How Cycling Makes You Smarter!

With cycling, you are not only getting healthier. It is making you smarter too!

It is no secret that exercise has health benefits too numerous to recount. Aerobic exercise can extend your life, help you lose weight, and fight depression all at the same time. There is something about raising your heart rate and sweating a bit that works to heal a person’s body and ward off physical and mental diseases.

But did you know that it also makes you smarter? Aerobic exercise, including cycling,  enlarges portions of your brain that improve cognition and memory. According to a study, cycling increases the serotonin levels which triggers different emotions. It is also proved in  Very Well Mind:

Serotonin’s influence on mood makes it one of several brain chemicals that are integral to your overall sense of well-being […] Serotonin’s effect on mood is also why it’s often a target of medications that are used to treat depression, anxiety, and other mood disorders

So you see, the next time you grab your handlebars you are feeding your brain.

Thinking about the bike

It’s a Matter of Gray and White

Let’s take a peek at the brain. It is not quite a muscle. It is a unique organ like a muscle and the most superior of all. Although your heart is pretty high up on the list, without a brain, that autonomic function would cease. Your top spot thinker has the consistency of warm butter and while it cannot be flexed like a bicep. It can become stronger and even larger in places responsible for learning and processing information. See, it’s made up of grey matter and white matter.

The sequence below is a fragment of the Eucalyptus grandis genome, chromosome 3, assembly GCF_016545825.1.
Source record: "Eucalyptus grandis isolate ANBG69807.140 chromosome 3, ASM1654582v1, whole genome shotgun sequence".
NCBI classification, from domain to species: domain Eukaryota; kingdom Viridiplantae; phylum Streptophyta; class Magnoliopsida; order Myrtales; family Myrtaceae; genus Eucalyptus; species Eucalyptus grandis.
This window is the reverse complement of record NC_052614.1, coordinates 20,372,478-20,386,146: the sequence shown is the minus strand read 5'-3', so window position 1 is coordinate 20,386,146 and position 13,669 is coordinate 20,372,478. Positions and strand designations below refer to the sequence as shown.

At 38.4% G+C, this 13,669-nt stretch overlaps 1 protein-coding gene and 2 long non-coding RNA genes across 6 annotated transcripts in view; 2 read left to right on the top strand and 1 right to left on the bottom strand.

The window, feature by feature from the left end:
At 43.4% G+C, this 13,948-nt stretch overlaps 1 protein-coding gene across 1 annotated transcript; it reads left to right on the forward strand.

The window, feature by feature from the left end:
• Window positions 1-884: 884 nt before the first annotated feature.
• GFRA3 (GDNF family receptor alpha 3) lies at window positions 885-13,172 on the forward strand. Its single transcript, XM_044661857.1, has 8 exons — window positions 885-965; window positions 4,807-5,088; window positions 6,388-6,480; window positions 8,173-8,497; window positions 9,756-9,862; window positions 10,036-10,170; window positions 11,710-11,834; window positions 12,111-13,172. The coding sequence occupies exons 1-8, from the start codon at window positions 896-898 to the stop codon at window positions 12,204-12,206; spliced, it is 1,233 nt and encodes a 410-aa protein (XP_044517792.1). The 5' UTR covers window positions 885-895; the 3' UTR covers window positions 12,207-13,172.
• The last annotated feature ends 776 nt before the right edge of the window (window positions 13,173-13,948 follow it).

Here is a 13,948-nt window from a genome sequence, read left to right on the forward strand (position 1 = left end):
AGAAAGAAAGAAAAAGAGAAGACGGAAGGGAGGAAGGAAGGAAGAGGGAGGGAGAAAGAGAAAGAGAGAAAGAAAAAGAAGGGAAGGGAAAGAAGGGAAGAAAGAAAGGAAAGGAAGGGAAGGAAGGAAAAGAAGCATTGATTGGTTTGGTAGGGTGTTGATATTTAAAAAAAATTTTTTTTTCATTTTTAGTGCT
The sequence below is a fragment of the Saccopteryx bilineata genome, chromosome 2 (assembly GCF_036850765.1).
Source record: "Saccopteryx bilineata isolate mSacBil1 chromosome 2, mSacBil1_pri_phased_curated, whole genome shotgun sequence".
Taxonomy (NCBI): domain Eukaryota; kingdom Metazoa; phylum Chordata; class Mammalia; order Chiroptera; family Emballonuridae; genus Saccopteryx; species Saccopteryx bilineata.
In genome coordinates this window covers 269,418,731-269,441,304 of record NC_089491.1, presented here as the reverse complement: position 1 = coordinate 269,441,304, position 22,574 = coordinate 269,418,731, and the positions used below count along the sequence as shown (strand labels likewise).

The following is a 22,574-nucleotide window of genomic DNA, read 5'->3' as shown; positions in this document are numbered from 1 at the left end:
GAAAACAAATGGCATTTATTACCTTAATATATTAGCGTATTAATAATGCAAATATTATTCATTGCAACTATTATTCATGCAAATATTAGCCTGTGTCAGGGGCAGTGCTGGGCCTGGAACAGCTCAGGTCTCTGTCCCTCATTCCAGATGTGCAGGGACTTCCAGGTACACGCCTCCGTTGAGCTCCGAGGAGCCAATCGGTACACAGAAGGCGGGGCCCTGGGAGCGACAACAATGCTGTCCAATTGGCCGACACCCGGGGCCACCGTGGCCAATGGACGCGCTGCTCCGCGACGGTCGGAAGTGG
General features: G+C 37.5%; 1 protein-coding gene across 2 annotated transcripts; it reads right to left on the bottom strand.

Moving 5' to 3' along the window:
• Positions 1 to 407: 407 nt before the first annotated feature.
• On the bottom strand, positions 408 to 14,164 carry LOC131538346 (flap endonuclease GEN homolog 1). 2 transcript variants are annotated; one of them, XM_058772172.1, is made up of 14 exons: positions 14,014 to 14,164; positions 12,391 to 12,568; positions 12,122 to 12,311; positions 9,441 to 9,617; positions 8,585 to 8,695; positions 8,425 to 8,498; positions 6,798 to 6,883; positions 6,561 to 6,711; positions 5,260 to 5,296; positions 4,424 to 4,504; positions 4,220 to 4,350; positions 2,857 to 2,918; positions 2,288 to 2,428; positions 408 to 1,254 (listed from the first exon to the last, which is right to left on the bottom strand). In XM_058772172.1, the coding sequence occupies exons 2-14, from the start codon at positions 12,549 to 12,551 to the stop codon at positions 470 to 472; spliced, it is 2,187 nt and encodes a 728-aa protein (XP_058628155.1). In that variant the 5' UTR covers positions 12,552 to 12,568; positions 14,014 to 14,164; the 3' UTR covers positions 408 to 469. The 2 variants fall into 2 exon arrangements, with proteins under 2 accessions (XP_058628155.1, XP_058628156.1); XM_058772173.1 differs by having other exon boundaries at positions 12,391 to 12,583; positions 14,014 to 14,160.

That white matter is where all the action takes place. The more of it the faster the processing speed and less ‘dropped’ messages your communication center sends and receives. According to a recent study in the Netherlands, aerobic exercise like cycling increases the density of white matter.

Fitness test of a cyclist

The Science Behind Cycling

When you exercise aerobically, two things happen to the brain. As your legs pump faster, your heart pumps faster and harder. This circulates more blood. With more blood being carried to the brain, vascular function is improved. With vascular function improved, cognitive performance is enhanced and those pesky memory problems we face as we age become farther and fewer in between. But cycling isn’t just for aging adults.

Children at an elementary school were also studied and the results were amazing. Children who exercised had easier times learning and thereby scored better on their tests than children who lived more sedentary lives.

It goes even deeper than that. Exercise releases chemicals throughout our bodies. It’s why we feel so good after a workout. There is a particular one that when it passes to the brain a new chemical is activated. That chemical is like neuro-gold. It’s called brain-derived neurotrophic factor (BDNF) and it is the growth specialist that does its work in the white matter.
Without this essential protein, people will begin to forget things more often and even have trouble learning new things. Ever wonder why scientists say that exercise prevents Alzheimer’s disease? It’s all about the BDNF. It not only helps boost existing neurons it creates new ones.